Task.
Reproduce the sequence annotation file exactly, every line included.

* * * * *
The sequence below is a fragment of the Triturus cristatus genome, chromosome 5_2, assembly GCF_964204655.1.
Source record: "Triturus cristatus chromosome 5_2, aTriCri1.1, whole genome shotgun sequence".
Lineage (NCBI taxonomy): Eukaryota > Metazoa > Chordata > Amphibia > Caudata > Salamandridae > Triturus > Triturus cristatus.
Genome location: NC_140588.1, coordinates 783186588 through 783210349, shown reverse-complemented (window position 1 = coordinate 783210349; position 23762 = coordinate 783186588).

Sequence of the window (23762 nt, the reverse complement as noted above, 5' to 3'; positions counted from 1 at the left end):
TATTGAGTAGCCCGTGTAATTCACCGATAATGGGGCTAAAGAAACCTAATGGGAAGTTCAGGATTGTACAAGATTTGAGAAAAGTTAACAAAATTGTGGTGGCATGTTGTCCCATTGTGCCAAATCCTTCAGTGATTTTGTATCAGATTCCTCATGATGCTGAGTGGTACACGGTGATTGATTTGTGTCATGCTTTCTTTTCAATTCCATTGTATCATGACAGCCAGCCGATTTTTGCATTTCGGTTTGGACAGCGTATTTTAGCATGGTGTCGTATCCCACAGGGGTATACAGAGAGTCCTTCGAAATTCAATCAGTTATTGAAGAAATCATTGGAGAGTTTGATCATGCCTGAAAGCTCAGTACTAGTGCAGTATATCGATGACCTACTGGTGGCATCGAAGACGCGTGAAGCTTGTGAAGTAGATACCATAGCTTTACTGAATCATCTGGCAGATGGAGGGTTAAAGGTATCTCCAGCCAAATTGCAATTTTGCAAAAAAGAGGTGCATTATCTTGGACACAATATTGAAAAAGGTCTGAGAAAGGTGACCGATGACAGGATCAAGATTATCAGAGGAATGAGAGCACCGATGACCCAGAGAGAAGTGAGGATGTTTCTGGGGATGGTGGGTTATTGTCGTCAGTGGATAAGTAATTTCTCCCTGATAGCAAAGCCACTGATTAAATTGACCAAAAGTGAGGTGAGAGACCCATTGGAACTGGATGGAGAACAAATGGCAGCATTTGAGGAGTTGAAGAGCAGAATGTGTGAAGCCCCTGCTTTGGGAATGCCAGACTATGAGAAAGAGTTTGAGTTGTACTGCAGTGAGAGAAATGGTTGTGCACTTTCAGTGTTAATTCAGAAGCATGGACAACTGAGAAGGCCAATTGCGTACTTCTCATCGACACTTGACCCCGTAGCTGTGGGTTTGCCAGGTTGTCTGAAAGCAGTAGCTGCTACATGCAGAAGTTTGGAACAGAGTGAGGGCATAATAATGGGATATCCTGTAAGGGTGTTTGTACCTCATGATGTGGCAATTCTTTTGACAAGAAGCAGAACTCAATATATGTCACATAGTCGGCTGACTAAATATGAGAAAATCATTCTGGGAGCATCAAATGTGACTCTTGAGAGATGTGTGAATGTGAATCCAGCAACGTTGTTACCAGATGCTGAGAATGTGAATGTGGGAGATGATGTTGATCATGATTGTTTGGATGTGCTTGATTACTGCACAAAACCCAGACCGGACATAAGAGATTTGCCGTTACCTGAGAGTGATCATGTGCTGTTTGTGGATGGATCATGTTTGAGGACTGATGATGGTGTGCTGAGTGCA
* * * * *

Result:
The sequence below is a fragment of the Triturus cristatus genome, chromosome 5_2, assembly GCF_964204655.1.
Source record: "Triturus cristatus chromosome 5_2, aTriCri1.1, whole genome shotgun sequence".
Lineage (NCBI taxonomy): Eukaryota > Metazoa > Chordata > Amphibia > Caudata > Salamandridae > Triturus > Triturus cristatus.
Genome location: NC_140588.1, coordinates 783186588 through 783210349, shown reverse-complemented (window position 1 = coordinate 783210349; position 23762 = coordinate 783186588).

Sequence of the window (23762 nt, the reverse complement as noted above, 5' to 3'; positions counted from 1 at the left end):
TATTGAGTAGCCCGTGTAATTCACCGATAATGGGGCTAAAGAAACCTAATGGGAAGTTCAGGATTGTACAAGATTTGAGAAAAGTTAACAAAATTGTGGTGGCATGTTGTCCCATTGTGCCAAATCCTTCAGTGATTTTGTATCAGATTCCTCATGATGCTGAGTGGTACACGGTGATTGATTTGTGTCATGCTTTCTTTTCAATTCCATTGTATCATGACAGCCAGCCGATTTTTGCATTTCGGTTTGGACAGCGTATTTTAGCATGGTGTCGTATCCCACAGGGGTATACAGAGAGTCCTTCGAAATTCAATCAGTTATTGAAGAAATCATTGGAGAGTTTGATCATGCCTGAAAGCTCAGTACTAGTGCAGTATATCGATGACCTACTGGTGGCATCGAAGACGCGTGAAGCTTGTGAAGTAGATACCATAGCTTTACTGAATCATCTGGCAGATGGAGGGTTAAAGGTATCTCCAGCCAAATTGCAATTTTGCAAAAAAGAGGTGCATTATCTTGGACACAATATTGAAAAAGGTCTGAGAAAGGTGACCGATGACAGGATCAAGATTATCAGAGGAATGAGAGCACCGATGACCCAGAGAGAAGTGAGGATGTTTCTGGGGATGGTGGGTTATTGTCGTCAGTGGATAAGTAATTTCTCCCTGATAGCAAAGCCACTGATTAAATTGACCAAAAGTGAGGTGAGAGACCCATTGGAACTGGATGGAGAACAAATGGCAGCATTTGAGGAGTTGAAGAGCAGAATGTGTGAAGCCCCTGCTTTGGGAATGCCAGACTATGAGAAAGAGTTTGAGTTGTACTGCAGTGAGAGAAATGGTTGTGCACTTTCAGTGTTAATTCAGAAGCATGGACAACTGAGAAGGCCAATTGCGTACTTCTCATCGACACTTGACCCCGTAGCTGTGGGTTTGCCAGGTTGTCTGAAAGCAGTAGCTGCTACATGCAGAAGTTTGGAACAGAGTGAGGGCATAATAATGGGATATCCTGTAAGGGTGTTTGTACCTCATGATGTGGCAATTCTTTTGACAAGAAGCAGAACTCAATATATGTCACATAGTCGGCTGACTAAATATGAGAAAATCATTCTGGGAGCATCAAATGTGACTCTTGAGAGATGTGTGAATGTGAATCCAGCAACGTTGTTACCAGATGCTGAGAATGTGAATGTGGGAGATGATGTTGATCATGATTGTTTGGATGTGCTTGATTACTGCACAAAACCCAGACCGGACATAAGAGATTTGCCGTTACCTGAGAGTGATCATGTGCTGTTTGTGGATGGATCATGTTTGAGGACTGATGATGGTGTGCTGAGTGCA